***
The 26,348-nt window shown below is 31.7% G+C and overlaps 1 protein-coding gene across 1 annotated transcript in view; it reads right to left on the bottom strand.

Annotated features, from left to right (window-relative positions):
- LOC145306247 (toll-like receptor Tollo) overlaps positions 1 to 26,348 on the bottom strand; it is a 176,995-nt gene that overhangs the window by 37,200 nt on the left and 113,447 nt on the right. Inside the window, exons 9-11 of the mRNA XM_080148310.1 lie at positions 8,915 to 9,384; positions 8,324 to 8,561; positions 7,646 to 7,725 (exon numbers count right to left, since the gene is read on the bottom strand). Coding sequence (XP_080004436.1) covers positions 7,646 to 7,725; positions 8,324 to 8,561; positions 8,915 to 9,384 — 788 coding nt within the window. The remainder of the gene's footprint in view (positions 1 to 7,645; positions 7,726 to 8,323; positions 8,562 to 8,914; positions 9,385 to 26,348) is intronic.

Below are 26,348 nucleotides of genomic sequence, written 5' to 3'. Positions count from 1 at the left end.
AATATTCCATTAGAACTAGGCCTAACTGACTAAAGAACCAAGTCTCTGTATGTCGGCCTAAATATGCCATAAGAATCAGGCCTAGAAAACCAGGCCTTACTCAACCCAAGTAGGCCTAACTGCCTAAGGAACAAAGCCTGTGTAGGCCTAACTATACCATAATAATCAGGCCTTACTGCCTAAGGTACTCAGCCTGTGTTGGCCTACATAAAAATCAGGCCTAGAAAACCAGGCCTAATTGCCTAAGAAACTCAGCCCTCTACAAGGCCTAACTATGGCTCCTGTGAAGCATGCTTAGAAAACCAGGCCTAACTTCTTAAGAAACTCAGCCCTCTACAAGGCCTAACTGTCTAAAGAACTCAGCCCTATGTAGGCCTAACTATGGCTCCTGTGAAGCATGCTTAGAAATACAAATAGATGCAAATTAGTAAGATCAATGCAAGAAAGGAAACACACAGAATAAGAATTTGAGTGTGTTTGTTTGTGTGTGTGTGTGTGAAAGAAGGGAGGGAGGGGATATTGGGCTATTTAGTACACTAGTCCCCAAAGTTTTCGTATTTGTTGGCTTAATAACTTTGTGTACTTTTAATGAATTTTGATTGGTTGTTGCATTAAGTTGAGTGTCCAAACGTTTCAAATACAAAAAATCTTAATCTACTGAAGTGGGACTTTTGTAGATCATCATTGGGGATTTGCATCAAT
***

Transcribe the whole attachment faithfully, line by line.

The 26,348-nt window shown below is 31.7% G+C and overlaps 1 protein-coding gene across 1 annotated transcript in view; it reads right to left on the bottom strand.

Annotated features, from left to right (window-relative positions):
- LOC145306247 (toll-like receptor Tollo) overlaps positions 1 to 26,348 on the bottom strand; it is a 176,995-nt gene that overhangs the window by 37,200 nt on the left and 113,447 nt on the right. Inside the window, exons 9-11 of the mRNA XM_080148310.1 lie at positions 8,915 to 9,384; positions 8,324 to 8,561; positions 7,646 to 7,725 (exon numbers count right to left, since the gene is read on the bottom strand). Coding sequence (XP_080004436.1) covers positions 7,646 to 7,725; positions 8,324 to 8,561; positions 8,915 to 9,384 — 788 coding nt within the window. The remainder of the gene's footprint in view (positions 1 to 7,645; positions 7,726 to 8,323; positions 8,562 to 8,914; positions 9,385 to 26,348) is intronic.

Below are 26,348 nucleotides of genomic sequence, written 5' to 3'. Positions count from 1 at the left end.
AATATTCCATTAGAACTAGGCCTAACTGACTAAAGAACCAAGTCTCTGTATGTCGGCCTAAATATGCCATAAGAATCAGGCCTAGAAAACCAGGCCTTACTCAACCCAAGTAGGCCTAACTGCCTAAGGAACAAAGCCTGTGTAGGCCTAACTATACCATAATAATCAGGCCTTACTGCCTAAGGTACTCAGCCTGTGTTGGCCTACATAAAAATCAGGCCTAGAAAACCAGGCCTAATTGCCTAAGAAACTCAGCCCTCTACAAGGCCTAACTATGGCTCCTGTGAAGCATGCTTAGAAAACCAGGCCTAACTTCTTAAGAAACTCAGCCCTCTACAAGGCCTAACTGTCTAAAGAACTCAGCCCTATGTAGGCCTAACTATGGCTCCTGTGAAGCATGCTTAGAAATACAAATAGATGCAAATTAGTAAGATCAATGCAAGAAAGGAAACACACAGAATAAGAATTTGAGTGTGTTTGTTTGTGTGTGTGTGTGTGAAAGAAGGGAGGGAGGGGATATTGGGCTATTTAGTACACTAGTCCCCAAAGTTTTCGTATTTGTTGGCTTAATAACTTTGTGTACTTTTAATGAATTTTGATTGGTTGTTGCATTAAGTTGAGTGTCCAAACGTTTCAAATACAAAAAATCTTAATCTACTGAAGTGGGACTTTTGTAGATCATCATTGGGGATTTGCATCAAT